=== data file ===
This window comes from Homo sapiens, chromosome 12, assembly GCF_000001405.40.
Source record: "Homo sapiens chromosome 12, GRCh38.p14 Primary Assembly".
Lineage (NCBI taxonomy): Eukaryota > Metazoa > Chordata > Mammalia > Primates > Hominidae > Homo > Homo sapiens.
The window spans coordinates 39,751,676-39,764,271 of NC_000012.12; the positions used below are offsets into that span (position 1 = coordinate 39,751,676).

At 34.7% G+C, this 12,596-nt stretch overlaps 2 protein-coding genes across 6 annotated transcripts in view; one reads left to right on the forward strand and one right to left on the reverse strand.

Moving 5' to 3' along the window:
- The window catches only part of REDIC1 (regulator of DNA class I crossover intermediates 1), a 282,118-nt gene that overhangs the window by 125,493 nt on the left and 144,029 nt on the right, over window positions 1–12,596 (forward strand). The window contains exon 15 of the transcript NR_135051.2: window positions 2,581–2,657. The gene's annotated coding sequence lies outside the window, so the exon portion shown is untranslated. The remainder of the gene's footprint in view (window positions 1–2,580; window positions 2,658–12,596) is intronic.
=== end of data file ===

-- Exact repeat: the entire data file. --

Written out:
This window comes from Homo sapiens, chromosome 12, assembly GCF_000001405.40.
Source record: "Homo sapiens chromosome 12, GRCh38.p14 Primary Assembly".
Lineage (NCBI taxonomy): Eukaryota > Metazoa > Chordata > Mammalia > Primates > Hominidae > Homo > Homo sapiens.
The window spans coordinates 39,751,676-39,764,271 of NC_000012.12; the positions used below are offsets into that span (position 1 = coordinate 39,751,676).

At 34.7% G+C, this 12,596-nt stretch overlaps 2 protein-coding genes across 6 annotated transcripts in view; one reads left to right on the forward strand and one right to left on the reverse strand.

Moving 5' to 3' along the window:
- The window catches only part of REDIC1 (regulator of DNA class I crossover intermediates 1), a 282,118-nt gene that overhangs the window by 125,493 nt on the left and 144,029 nt on the right, over window positions 1–12,596 (forward strand). The window contains exon 15 of the transcript NR_135051.2: window positions 2,581–2,657. The gene's annotated coding sequence lies outside the window, so the exon portion shown is untranslated. The remainder of the gene's footprint in view (window positions 1–2,580; window positions 2,658–12,596) is intronic.